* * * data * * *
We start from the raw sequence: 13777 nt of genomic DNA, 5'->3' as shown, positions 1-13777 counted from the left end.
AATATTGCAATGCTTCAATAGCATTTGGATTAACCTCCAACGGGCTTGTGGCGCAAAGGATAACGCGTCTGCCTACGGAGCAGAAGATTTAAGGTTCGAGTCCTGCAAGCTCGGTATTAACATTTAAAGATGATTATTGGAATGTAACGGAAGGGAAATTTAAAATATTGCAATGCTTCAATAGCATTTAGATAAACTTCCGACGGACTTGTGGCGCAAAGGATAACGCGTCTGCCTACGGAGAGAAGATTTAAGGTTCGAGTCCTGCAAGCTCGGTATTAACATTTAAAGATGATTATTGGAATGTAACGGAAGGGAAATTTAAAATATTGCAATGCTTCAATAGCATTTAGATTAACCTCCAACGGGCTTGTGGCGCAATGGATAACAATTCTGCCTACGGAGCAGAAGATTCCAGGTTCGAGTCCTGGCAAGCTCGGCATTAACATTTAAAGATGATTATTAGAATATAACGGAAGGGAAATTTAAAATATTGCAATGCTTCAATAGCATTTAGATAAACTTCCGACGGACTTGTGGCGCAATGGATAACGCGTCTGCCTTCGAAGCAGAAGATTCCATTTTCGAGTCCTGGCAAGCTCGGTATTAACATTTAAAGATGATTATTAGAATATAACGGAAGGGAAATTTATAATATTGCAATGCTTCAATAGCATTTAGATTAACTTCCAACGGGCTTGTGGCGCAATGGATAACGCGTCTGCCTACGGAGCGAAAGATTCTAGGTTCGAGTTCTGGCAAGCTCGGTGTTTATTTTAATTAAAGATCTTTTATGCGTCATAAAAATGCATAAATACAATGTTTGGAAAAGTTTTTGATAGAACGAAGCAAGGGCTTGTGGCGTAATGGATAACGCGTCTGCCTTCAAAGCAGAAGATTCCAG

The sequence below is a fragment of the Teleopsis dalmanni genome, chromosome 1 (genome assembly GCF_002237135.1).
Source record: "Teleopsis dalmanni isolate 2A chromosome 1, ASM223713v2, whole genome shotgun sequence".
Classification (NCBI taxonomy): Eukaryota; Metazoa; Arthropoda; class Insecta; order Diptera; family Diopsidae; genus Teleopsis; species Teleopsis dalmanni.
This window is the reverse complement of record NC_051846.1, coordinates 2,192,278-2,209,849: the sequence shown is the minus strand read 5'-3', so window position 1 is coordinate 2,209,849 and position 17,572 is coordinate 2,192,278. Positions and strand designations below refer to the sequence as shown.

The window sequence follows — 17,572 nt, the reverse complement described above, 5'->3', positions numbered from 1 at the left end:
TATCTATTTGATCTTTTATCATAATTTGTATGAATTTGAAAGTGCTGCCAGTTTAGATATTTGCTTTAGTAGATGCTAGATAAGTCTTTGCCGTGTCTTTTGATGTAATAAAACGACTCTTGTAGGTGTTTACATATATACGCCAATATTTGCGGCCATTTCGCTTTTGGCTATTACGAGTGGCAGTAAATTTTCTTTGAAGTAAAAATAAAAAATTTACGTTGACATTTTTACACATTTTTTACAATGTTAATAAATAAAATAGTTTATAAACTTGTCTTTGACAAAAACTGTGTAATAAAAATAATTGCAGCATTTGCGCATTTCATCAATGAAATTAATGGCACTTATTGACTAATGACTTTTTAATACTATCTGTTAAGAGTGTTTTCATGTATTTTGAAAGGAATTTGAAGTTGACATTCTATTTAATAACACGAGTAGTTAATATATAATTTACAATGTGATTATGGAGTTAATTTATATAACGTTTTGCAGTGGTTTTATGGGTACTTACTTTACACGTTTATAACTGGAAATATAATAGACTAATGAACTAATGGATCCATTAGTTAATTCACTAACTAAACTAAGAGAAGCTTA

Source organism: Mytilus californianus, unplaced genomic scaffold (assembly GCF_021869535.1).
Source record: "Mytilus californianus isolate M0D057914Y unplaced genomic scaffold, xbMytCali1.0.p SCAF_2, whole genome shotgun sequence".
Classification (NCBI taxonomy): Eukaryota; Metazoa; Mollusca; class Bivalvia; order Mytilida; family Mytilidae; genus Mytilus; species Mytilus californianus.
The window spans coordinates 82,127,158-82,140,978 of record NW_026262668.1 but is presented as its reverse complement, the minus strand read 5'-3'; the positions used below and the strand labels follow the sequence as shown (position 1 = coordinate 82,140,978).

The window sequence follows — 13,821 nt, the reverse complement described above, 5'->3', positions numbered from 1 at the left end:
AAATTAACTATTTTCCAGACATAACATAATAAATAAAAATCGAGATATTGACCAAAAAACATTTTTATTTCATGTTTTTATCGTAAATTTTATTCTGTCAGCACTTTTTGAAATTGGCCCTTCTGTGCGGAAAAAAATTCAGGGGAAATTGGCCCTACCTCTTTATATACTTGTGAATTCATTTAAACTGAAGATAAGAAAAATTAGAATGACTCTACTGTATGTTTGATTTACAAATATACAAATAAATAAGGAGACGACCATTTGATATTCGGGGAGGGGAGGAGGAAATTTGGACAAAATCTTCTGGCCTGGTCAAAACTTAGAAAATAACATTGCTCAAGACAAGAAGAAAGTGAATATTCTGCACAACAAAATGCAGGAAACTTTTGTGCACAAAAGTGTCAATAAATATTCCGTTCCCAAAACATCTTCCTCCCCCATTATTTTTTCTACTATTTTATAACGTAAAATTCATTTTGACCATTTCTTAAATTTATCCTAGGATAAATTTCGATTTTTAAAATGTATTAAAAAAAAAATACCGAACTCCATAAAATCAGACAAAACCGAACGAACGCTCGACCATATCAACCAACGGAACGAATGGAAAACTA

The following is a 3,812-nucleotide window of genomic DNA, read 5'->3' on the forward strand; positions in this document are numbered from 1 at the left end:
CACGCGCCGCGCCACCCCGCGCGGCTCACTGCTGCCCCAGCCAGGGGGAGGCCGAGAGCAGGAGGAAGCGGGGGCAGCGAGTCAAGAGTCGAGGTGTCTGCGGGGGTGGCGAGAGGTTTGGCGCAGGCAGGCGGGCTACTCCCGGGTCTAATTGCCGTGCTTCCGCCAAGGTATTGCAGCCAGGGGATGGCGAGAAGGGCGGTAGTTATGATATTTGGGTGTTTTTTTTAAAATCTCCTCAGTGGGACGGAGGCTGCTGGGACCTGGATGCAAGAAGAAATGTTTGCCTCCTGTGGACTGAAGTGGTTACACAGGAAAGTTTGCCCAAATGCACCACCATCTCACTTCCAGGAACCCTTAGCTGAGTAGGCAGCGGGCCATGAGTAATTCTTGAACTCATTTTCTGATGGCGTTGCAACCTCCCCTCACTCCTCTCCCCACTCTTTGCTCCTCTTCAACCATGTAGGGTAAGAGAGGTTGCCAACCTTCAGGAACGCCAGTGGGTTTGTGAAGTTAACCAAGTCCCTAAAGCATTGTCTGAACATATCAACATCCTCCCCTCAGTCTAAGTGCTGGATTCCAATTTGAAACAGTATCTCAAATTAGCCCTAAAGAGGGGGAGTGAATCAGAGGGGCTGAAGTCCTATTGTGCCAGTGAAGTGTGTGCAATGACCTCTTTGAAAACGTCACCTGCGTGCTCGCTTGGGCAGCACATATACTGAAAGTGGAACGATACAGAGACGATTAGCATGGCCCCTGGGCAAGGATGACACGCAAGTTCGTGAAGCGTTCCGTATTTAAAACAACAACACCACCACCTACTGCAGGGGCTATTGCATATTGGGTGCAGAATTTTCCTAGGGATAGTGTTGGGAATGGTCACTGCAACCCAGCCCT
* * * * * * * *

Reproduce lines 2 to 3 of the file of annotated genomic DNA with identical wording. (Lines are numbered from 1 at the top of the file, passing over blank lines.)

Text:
AATATTGCAATGCTTCAATAGCATTTGGATTAACCTCCAACGGGCTTGTGGCGCAAAGGATAACGCGTCTGCCTACGGAGCAGAAGATTTAAGGTTCGAGTCCTGCAAGCTCGGTATTAACATTTAAAGATGATTATTGGAATGTAACGGAAGGGAAATTTAAAATATTGCAATGCTTCAATAGCATTTAGATAAACTTCCGACGGACTTGTGGCGCAAAGGATAACGCGTCTGCCTACGGAGAGAAGATTTAAGGTTCGAGTCCTGCAAGCTCGGTATTAACATTTAAAGATGATTATTGGAATGTAACGGAAGGGAAATTTAAAATATTGCAATGCTTCAATAGCATTTAGATTAACCTCCAACGGGCTTGTGGCGCAATGGATAACAATTCTGCCTACGGAGCAGAAGATTCCAGGTTCGAGTCCTGGCAAGCTCGGCATTAACATTTAAAGATGATTATTAGAATATAACGGAAGGGAAATTTAAAATATTGCAATGCTTCAATAGCATTTAGATAAACTTCCGACGGACTTGTGGCGCAATGGATAACGCGTCTGCCTTCGAAGCAGAAGATTCCATTTTCGAGTCCTGGCAAGCTCGGTATTAACATTTAAAGATGATTATTAGAATATAACGGAAGGGAAATTTATAATATTGCAATGCTTCAATAGCATTTAGATTAACTTCCAACGGGCTTGTGGCGCAATGGATAACGCGTCTGCCTACGGAGCGAAAGATTCTAGGTTCGAGTTCTGGCAAGCTCGGTGTTTATTTTAATTAAAGATCTTTTATGCGTCATAAAAATGCATAAATACAATGTTTGGAAAAGTTTTTGATAGAACGAAGCAAGGGCTTGTGGCGTAATGGATAACGCGTCTGCCTTCAAAGCAGAAGATTCCAG

The sequence below is a fragment of the Teleopsis dalmanni genome, chromosome 1 (genome assembly GCF_002237135.1).